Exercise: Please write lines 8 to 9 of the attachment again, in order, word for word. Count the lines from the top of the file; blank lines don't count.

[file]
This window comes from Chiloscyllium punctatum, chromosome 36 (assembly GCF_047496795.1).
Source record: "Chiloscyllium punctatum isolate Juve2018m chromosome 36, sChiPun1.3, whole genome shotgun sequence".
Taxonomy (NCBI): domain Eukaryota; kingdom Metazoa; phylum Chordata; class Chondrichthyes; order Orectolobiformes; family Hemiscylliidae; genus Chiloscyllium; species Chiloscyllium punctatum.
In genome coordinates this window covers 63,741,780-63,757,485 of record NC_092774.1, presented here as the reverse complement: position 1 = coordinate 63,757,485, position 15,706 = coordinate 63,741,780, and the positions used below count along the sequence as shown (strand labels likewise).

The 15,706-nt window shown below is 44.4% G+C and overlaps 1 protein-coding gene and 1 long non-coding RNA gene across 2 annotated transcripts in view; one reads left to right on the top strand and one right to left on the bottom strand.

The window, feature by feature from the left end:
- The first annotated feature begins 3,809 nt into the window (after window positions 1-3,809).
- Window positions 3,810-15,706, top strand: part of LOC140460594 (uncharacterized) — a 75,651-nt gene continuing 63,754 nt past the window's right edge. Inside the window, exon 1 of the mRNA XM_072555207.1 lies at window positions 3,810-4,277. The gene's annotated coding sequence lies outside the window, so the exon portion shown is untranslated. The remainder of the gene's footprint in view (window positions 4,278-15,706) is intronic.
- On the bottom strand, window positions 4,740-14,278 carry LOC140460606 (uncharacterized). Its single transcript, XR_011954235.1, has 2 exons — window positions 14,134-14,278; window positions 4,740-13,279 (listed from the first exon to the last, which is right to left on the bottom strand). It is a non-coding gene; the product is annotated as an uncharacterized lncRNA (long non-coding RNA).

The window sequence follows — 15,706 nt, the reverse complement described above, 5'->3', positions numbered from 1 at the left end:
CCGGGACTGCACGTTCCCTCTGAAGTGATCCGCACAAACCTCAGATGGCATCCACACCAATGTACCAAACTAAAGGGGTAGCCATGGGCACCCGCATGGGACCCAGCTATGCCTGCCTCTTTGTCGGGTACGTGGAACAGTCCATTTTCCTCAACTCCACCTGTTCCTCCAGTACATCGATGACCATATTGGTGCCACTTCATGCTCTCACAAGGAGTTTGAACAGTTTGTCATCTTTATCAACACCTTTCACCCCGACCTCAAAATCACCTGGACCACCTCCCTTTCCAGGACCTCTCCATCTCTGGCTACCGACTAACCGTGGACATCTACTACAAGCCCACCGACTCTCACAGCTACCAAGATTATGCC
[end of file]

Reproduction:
- Window positions 3,810-15,706, top strand: part of LOC140460594 (uncharacterized) — a 75,651-nt gene continuing 63,754 nt past the window's right edge. Inside the window, exon 1 of the mRNA XM_072555207.1 lies at window positions 3,810-4,277. The gene's annotated coding sequence lies outside the window, so the exon portion shown is untranslated. The remainder of the gene's footprint in view (window positions 4,278-15,706) is intronic.
- On the bottom strand, window positions 4,740-14,278 carry LOC140460606 (uncharacterized). Its single transcript, XR_011954235.1, has 2 exons — window positions 14,134-14,278; window positions 4,740-13,279 (listed from the first exon to the last, which is right to left on the bottom strand). It is a non-coding gene; the product is annotated as an uncharacterized lncRNA (long non-coding RNA).